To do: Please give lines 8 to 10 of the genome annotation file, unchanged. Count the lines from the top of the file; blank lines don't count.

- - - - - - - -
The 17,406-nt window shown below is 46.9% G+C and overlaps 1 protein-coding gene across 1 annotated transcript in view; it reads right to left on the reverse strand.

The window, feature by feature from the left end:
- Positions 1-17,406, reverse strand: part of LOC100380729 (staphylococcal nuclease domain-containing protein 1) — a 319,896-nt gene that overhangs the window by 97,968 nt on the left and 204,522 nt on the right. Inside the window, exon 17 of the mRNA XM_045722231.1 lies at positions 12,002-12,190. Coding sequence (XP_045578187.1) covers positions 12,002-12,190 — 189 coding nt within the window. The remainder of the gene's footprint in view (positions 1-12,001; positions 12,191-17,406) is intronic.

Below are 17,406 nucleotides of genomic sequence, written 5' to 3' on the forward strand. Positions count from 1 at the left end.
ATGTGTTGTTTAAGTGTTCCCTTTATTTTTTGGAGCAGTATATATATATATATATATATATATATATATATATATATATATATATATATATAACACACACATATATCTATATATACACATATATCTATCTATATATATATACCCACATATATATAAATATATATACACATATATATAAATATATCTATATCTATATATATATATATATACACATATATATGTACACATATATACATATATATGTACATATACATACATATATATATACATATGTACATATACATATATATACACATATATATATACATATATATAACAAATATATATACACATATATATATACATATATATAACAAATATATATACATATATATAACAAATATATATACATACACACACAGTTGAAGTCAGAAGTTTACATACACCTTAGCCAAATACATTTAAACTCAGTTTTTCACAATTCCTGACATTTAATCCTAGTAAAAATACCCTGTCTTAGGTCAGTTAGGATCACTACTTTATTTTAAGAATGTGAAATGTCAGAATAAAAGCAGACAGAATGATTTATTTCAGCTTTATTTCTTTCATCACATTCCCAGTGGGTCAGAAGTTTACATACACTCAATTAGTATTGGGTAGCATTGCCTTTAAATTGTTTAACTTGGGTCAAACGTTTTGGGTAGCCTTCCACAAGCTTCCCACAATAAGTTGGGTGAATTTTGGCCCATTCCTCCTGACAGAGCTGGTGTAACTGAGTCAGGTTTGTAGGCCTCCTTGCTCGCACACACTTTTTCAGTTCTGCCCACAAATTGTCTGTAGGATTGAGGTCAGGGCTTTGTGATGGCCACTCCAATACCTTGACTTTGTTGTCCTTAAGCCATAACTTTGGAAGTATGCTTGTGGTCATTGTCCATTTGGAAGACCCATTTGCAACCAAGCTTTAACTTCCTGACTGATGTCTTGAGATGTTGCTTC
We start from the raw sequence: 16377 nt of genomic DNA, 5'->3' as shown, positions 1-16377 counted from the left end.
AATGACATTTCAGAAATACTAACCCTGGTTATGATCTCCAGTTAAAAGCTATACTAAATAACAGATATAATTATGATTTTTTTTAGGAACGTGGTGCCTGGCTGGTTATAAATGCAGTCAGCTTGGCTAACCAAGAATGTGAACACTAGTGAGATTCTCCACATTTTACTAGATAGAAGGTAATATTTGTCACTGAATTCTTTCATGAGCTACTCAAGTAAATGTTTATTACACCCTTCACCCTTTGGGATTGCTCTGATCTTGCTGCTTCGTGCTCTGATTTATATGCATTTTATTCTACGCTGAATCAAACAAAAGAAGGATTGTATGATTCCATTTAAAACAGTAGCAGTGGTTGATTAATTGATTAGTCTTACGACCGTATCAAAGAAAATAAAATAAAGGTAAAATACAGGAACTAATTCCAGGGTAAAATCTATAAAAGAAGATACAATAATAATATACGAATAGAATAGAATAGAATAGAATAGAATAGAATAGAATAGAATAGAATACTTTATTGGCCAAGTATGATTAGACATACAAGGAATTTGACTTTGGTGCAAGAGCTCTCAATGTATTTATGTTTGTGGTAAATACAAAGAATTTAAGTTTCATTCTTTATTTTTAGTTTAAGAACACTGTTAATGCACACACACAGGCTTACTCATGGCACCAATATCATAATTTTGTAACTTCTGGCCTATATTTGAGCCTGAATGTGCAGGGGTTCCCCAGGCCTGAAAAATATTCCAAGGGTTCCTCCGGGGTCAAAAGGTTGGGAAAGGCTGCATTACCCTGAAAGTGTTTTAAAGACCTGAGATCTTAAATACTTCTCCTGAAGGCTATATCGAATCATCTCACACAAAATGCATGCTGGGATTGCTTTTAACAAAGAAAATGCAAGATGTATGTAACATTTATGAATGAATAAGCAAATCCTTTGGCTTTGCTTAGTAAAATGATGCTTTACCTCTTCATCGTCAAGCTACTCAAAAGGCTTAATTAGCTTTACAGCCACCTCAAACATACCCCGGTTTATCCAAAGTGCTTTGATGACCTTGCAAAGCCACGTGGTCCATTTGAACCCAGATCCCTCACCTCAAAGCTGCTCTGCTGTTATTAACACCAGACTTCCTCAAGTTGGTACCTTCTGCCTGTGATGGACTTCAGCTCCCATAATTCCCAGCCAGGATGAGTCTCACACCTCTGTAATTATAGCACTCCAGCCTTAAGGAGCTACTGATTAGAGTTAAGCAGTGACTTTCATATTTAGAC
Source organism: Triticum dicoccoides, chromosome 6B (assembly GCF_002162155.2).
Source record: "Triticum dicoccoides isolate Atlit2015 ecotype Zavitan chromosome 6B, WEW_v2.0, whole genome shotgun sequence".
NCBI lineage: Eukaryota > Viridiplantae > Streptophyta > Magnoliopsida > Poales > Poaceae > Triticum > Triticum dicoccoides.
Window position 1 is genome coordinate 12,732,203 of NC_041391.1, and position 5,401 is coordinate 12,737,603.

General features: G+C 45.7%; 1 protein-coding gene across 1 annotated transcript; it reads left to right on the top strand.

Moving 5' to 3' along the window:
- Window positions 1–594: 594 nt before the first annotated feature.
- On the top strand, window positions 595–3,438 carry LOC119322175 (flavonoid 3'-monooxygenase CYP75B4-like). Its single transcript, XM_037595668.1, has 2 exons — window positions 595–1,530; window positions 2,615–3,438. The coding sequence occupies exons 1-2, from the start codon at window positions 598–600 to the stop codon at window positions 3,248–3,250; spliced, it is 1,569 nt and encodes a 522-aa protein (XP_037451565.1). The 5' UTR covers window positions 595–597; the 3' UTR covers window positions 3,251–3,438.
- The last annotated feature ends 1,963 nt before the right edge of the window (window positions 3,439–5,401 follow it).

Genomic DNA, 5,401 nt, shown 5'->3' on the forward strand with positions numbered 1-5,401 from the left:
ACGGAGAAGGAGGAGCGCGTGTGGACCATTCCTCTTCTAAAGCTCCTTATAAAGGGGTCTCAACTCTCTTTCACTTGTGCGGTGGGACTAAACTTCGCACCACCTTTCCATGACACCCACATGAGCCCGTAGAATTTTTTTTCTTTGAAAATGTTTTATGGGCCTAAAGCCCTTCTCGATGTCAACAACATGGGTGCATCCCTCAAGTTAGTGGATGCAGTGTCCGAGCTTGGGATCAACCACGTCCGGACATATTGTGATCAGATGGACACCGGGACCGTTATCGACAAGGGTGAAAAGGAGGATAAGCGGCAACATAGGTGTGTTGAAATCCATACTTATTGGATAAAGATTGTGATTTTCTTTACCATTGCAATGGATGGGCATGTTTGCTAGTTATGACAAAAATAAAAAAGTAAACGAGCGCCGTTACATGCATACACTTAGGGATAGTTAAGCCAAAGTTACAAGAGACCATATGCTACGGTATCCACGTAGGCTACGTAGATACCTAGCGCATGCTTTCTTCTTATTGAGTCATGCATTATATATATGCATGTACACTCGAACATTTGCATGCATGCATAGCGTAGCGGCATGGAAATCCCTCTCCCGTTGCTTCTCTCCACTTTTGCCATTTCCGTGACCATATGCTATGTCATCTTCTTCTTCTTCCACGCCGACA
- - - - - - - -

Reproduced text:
Source organism: Triticum dicoccoides, chromosome 6B (assembly GCF_002162155.2).
Source record: "Triticum dicoccoides isolate Atlit2015 ecotype Zavitan chromosome 6B, WEW_v2.0, whole genome shotgun sequence".
NCBI lineage: Eukaryota > Viridiplantae > Streptophyta > Magnoliopsida > Poales > Poaceae > Triticum > Triticum dicoccoides.